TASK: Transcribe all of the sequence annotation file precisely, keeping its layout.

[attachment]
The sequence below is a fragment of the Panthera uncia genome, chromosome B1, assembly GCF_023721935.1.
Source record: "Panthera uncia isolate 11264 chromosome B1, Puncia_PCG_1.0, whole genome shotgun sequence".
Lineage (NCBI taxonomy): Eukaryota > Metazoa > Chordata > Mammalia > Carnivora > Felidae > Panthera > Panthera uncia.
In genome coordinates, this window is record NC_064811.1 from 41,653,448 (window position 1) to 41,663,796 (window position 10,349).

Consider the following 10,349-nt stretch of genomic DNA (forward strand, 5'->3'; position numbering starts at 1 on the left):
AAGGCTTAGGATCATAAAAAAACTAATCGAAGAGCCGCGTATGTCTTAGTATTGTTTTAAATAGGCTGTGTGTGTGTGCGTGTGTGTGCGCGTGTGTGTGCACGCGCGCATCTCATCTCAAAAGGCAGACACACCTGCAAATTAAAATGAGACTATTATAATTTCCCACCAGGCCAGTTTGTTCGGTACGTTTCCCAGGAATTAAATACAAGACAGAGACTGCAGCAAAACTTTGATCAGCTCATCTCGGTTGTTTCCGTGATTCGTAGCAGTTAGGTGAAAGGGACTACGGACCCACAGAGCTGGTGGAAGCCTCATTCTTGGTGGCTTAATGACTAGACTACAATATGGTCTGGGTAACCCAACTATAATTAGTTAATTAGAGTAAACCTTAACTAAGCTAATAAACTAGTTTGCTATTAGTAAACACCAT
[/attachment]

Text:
The sequence below is a fragment of the Panthera uncia genome, chromosome B1, assembly GCF_023721935.1.
Source record: "Panthera uncia isolate 11264 chromosome B1, Puncia_PCG_1.0, whole genome shotgun sequence".
Lineage (NCBI taxonomy): Eukaryota > Metazoa > Chordata > Mammalia > Carnivora > Felidae > Panthera > Panthera uncia.
In genome coordinates, this window is record NC_064811.1 from 41,653,448 (window position 1) to 41,663,796 (window position 10,349).

Consider the following 10,349-nt stretch of genomic DNA (forward strand, 5'->3'; position numbering starts at 1 on the left):
AAGGCTTAGGATCATAAAAAAACTAATCGAAGAGCCGCGTATGTCTTAGTATTGTTTTAAATAGGCTGTGTGTGTGTGCGTGTGTGTGCGCGTGTGTGTGCACGCGCGCATCTCATCTCAAAAGGCAGACACACCTGCAAATTAAAATGAGACTATTATAATTTCCCACCAGGCCAGTTTGTTCGGTACGTTTCCCAGGAATTAAATACAAGACAGAGACTGCAGCAAAACTTTGATCAGCTCATCTCGGTTGTTTCCGTGATTCGTAGCAGTTAGGTGAAAGGGACTACGGACCCACAGAGCTGGTGGAAGCCTCATTCTTGGTGGCTTAATGACTAGACTACAATATGGTCTGGGTAACCCAACTATAATTAGTTAATTAGAGTAAACCTTAACTAAGCTAATAAACTAGTTTGCTATTAGTAAACACCAT